ArcGIS Enterprise

Dev Summit 2021: Change detection of time series imagery

Earth’s surface is dynamic and perpetually changing; therefore, it is essential to detect the changes to facilitate the analysis and protection of our terrestrial ecosystem.

At the Developer Summit 2021 plenary, Hong Xu demonstrated how you can use LandTrendr to track changes in forest cover and analyze timber harvesting patterns to detect illegal logging.

Watch the plenary video below, and then read the rest of the blog for a summary of the processes that Hong Xu explored in her demo.

For the demo, Hong Xu used LandTrendr in ArcGIS Notebooks to detect changes in the forests of the West Cascades ecoregion in Oregon.

First, she created a multidimensional raster from 80 Landsat scenes collected over 34 years from 1984. The multidimensional raster was then used to generate the normalized burn ratio, which uses the near-infrared (NIR) and short-wave infrared (SWIR) bands to identify burned forest areas and calculate the burn severity.

Normalized burn ratio emphasizes burned areas and calculates burn severity.
Normalized burn ratio emphasizes burned areas and calculates burn severity.

The normalized burn ratio raster was then used in the Analyze Changes Using LandTrendr raster analytic function to assess changes in pixel values over time. The function uses the Landsat-based detection of trends in disturbance and recovery (LandTrendr) algorithm to break down each pixel’s history into a time series trajectory, which is then segmented to illustrate distinct periods: periods of no change, change, and recovery from change.

Each pixel’s time series trajectory was segmented to illustrate distinct periods.
Each pixel’s time series trajectory was segmented to illustrate distinct periods.

Next, Hong Xu used the resulting output change analysis raster in the Detect Change raster analytic function to generate a raster containing pixel change information. In the new raster, darker shades indicate forest areas with logging activity in recent years and vice versa.

Darker shades indicate forest areas with logging activity in recent years and vice versa.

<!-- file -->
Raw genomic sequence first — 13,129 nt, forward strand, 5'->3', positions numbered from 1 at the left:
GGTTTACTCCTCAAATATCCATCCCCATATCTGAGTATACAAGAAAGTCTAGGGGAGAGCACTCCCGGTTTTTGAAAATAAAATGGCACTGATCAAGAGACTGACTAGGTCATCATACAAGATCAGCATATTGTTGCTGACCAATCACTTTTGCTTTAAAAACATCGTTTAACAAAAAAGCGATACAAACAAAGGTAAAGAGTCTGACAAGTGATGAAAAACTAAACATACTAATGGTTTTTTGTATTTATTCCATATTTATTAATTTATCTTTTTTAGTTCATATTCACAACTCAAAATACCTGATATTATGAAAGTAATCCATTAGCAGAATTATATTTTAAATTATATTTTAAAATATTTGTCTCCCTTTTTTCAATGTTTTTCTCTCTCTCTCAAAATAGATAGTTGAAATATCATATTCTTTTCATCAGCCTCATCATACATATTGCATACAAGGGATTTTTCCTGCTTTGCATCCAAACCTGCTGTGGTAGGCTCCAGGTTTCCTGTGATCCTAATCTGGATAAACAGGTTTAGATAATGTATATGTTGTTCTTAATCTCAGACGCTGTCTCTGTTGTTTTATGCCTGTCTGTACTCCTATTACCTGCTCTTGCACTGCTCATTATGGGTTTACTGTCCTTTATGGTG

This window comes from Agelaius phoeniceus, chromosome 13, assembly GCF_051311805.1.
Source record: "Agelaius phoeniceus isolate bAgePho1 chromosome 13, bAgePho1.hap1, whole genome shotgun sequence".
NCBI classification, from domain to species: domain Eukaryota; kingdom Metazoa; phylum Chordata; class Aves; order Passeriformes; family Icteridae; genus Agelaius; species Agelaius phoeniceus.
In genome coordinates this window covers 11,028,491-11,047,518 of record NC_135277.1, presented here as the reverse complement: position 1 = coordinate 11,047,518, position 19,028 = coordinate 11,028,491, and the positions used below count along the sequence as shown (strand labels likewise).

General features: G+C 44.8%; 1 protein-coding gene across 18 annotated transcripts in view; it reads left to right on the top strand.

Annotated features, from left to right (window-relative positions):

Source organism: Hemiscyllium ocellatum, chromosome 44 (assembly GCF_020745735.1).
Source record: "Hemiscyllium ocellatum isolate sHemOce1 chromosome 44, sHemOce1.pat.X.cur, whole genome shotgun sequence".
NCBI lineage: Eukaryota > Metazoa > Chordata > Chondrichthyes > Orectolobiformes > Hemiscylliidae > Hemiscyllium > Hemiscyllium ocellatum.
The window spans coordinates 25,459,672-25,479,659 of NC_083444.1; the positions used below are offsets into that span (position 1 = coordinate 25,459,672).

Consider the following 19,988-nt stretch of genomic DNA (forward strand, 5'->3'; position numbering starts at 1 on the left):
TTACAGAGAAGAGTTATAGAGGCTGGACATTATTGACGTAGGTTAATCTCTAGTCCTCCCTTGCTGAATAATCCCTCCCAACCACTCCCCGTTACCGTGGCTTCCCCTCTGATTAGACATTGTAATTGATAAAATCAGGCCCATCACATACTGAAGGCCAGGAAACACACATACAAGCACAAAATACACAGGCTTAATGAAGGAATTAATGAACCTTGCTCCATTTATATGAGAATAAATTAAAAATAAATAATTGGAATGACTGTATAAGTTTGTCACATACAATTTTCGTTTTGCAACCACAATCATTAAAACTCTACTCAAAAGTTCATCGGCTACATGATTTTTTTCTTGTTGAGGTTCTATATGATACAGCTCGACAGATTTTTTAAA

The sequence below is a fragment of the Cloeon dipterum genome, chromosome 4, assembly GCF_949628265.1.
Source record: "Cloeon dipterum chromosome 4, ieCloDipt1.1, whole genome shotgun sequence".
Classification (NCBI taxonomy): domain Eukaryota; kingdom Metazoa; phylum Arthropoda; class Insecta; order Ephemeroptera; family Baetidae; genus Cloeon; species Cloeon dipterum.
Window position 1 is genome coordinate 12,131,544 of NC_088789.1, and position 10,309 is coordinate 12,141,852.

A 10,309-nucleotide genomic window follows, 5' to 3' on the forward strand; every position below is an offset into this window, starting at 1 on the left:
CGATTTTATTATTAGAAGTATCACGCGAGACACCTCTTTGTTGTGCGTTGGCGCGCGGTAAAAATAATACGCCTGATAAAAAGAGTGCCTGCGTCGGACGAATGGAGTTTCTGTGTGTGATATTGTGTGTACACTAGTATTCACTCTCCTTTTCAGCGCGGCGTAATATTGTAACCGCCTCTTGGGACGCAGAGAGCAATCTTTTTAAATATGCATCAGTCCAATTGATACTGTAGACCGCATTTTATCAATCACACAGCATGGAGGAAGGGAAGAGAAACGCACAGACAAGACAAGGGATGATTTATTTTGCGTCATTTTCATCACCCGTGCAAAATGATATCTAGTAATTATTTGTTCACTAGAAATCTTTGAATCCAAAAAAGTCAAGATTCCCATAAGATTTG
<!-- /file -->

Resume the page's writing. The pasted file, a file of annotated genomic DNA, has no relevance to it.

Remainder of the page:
Darker shades indicate forest areas with logging activity in recent years and vice versa.

The same raster analytic function was used to generate a recovery duration map to visualize forest recovery over time. It was evident in the recovery duration map that most forest areas in the West Cascades ecoregion require, on average, over 10 years to recover.

Visualizing forest recovery over time.
Visualizing forest recovery over time.

Finally, she used the output change analysis raster generated by LandTrendr to classify the time series imagery and then visualized the result in a multidimensional raster using ArcGIS Pro’s powerful visualization tools.

Visualizing the multidimensional raster using ArcGIS Pro’s visualization tools.
Visualizing the multidimensional raster using ArcGIS Pro’s visualization tools.

Learn more

Hong Xu’s demo showed how LandTrendr can be leveraged to extract information on forest cover changes from Landsat satellite imagery. Visit the ArcGIS Pro documentation to learn more about how you can use Landtrendr to analyze land surface changes.

About the authors

Aawaj is a product engineer on the ArcGIS Enterprise team.

Hong Xu

Hong is a Principal Software Product Engineer on Esri’s raster team. She joined Esri in 1999 and has involved and led various software products on imagery and scientific data since then. Her current focuses are time series image analysis and multidimensional raster.

Next Article

Use ArcGIS Living Atlas to create a custom basemap gallery

Read this article